Ten years ago this month, I started WriteWords Editorial. And not long after that, my website went up. It was designed by Samantha Clooney of The Virtual Office, who has since become a good friend. I went for a blue and white design to match my logo. It was soft on the eye, and the blue writing against a white background was easy to read.
And this website has remained more or less untouched ever since. There have been some changes here and there, but the fundamental design, layout and content have remained the same. But now, on the tenth anniversary of WriteWords, it’s time for a change. It won’t be a radical change, because if it ain’t broke, why fix it. But in the years since the website was created, people have begun to access the Internet in various ways, and the website needs to be adapted to respond to that.
The website will have the same blue colour scheme and roughly the same information. The message of the website, that WriteWords helps people tell their story, will be fundamentally unchanged. But the information will be arranged differently. It will be arranged so that it will all be in one place, and if people want to access the information on it, all they have to do is scroll down through a homepage which will be a hub for all the website’s content.
Choosing a Template
Over the past couple of weeks, I’ve had an enjoyable time window shopping for templates which will form the basis for the design of my website. In recent times, templates have taken over as the main design tool for websites. So, on Samantha Clooney’s advice, I trawled through Template Monster and I found a template that I believe will deliver my goal of a clean website that’s easy for people to browse through.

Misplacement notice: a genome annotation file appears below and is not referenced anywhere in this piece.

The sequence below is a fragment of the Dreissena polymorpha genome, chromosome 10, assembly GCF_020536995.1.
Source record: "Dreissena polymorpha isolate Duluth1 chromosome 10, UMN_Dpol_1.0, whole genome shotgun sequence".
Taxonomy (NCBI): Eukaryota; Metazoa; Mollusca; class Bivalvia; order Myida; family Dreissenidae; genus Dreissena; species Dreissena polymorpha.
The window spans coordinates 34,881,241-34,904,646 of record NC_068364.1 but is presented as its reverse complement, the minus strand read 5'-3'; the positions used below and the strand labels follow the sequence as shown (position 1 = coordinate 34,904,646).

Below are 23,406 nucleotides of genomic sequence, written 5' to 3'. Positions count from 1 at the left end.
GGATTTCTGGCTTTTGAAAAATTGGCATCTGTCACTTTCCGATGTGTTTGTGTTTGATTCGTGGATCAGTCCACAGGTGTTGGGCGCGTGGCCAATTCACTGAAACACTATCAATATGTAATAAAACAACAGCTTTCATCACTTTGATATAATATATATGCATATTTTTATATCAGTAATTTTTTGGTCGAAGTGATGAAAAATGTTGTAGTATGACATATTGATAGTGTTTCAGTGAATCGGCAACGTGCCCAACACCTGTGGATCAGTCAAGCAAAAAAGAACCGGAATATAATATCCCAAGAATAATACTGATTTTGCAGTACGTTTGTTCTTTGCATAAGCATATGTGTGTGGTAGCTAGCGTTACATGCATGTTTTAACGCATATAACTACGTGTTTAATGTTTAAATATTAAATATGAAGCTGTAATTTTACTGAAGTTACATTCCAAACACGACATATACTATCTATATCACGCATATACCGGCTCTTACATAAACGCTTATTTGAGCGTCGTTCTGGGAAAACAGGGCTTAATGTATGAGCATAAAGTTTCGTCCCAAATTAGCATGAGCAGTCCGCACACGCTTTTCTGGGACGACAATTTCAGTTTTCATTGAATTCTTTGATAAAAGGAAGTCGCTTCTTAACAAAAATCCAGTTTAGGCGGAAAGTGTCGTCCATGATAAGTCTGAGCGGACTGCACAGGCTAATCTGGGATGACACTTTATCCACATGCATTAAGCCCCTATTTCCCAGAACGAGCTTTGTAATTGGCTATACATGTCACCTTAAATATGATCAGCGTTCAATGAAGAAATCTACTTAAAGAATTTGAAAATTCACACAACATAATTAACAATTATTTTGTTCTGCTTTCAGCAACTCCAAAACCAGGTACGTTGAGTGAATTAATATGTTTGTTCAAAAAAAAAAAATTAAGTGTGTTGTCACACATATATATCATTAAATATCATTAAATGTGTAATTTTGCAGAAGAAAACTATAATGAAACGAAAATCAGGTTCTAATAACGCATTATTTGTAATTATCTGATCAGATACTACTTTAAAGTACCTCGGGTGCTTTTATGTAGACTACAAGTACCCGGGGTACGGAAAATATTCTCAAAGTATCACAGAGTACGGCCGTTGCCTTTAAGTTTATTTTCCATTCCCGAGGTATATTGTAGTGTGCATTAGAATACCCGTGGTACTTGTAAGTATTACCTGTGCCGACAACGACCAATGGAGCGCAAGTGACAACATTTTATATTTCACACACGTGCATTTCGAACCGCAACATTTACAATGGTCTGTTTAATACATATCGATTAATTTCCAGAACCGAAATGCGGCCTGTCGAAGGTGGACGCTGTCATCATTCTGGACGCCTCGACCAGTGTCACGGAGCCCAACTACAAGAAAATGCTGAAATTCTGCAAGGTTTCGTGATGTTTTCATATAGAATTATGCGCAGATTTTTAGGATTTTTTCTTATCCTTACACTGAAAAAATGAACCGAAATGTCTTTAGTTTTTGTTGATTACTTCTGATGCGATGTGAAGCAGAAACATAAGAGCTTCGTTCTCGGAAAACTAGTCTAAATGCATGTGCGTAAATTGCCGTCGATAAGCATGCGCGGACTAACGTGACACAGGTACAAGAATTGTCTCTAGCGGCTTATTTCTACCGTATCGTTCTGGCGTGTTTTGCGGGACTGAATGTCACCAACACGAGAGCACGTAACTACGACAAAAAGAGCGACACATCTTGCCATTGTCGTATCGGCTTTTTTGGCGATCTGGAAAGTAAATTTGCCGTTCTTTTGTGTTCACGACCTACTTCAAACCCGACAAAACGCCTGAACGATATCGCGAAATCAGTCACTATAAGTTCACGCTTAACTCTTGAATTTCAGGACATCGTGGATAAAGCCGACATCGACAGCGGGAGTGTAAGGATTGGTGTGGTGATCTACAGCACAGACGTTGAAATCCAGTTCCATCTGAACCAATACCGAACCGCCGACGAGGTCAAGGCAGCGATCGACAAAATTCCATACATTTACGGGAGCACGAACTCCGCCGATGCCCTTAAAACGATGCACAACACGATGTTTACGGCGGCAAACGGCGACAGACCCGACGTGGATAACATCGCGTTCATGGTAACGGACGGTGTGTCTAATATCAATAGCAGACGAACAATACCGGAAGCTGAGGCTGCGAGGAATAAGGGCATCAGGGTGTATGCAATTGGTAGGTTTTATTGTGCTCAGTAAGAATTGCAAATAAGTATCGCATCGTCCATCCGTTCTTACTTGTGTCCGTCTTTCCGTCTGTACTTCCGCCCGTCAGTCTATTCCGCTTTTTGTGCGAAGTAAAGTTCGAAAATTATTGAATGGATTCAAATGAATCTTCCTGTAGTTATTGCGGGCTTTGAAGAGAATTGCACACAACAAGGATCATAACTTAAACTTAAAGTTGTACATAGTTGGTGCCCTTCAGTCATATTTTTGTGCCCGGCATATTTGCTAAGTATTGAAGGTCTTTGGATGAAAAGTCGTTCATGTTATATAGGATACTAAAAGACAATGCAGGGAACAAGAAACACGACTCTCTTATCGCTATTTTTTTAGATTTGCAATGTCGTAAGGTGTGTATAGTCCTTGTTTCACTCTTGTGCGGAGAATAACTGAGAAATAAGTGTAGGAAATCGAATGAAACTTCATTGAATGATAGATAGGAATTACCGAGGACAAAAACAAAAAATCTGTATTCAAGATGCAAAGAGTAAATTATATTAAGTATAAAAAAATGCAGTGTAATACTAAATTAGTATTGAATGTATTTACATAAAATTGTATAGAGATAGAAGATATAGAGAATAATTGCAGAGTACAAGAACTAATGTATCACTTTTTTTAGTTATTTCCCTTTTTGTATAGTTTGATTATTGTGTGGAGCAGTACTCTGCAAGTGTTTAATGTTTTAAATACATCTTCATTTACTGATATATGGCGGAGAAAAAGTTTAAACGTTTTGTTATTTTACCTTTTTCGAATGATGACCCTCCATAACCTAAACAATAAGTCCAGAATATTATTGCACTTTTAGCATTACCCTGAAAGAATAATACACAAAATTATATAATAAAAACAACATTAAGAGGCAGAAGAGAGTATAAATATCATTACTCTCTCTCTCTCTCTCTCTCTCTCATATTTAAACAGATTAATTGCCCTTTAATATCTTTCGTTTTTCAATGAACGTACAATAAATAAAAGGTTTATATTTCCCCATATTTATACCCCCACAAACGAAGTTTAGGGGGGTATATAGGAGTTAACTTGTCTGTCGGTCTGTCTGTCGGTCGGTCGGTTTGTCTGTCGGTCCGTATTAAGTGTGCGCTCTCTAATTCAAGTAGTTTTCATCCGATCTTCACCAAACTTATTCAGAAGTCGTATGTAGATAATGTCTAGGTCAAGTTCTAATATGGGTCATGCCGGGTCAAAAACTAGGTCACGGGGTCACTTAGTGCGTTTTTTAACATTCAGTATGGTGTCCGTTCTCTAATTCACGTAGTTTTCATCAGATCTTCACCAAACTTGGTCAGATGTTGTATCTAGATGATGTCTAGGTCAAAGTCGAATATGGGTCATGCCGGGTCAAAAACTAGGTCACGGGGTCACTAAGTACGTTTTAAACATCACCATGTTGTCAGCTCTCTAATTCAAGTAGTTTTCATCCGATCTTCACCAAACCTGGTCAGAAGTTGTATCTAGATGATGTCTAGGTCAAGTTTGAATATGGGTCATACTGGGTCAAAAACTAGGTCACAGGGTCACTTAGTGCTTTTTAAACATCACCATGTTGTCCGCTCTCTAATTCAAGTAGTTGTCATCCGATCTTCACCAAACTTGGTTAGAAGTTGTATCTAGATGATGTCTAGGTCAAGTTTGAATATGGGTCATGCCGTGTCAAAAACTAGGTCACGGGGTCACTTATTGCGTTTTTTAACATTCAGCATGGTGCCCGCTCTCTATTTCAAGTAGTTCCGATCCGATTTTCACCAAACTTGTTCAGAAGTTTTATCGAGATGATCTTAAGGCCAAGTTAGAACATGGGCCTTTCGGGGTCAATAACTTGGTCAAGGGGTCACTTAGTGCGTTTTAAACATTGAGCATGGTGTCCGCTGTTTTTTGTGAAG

I was pretty dazzled by the choice on offer, so Samantha gave me some pointers to tell me what to look for. In the template I have chosen, people can see two things straight away when they visit the website: my list of services and my contact details. Then as they scroll down, they’ll see a homepage message and an about us, telling them what WriteWords is and what it can do for them.
Exploring the Website
As they scroll further, they’ll discover more about the services I offer and how they can be of help. There’ll be snippets of teaser content on the homepage that will entice them to read on. If they decide to read on, they’ll be brought to a new page, which will give more details about each service, and the services within each service.
My core services will remain unchanged. I’ll still have a page for my writing workshops, a page for my content writing services and a page for editing. But I’ll be adding two new service pages. One is for my transcription services, which I’ve kept under the radar up to now, but I’ve discovered that transcription is an in-demand skill, so I’ve decided to let people know what I can offer.
The other is a writing consultancy. I already offer some of these services, but now I’ll be putting them under one umbrella. Rather than create content for people, I’ll give them strategies for writing their own. I’ll help them get to the heart of what they want to say and give them a structure which will help them to say it. These will be one-to-one sessions, in which I’ll discuss people’s ideas with them and then compile a report outlining recommendations that will help them take their project to the next level.
When you browse through this website, it will be clear to you what WriteWords is about and what it can offer you. You’ll also see the latest entries in this blog. Even though my offering will be the same, I’m hoping it’ll look and feel fresh because of how it’s presented. The website will be launched in the next few weeks, and I’ll be shouting about it from the rooftops when it is. I’ll post a link to the website on this blog, and I hope you’ll take a moment to browse through it. ccent 4; \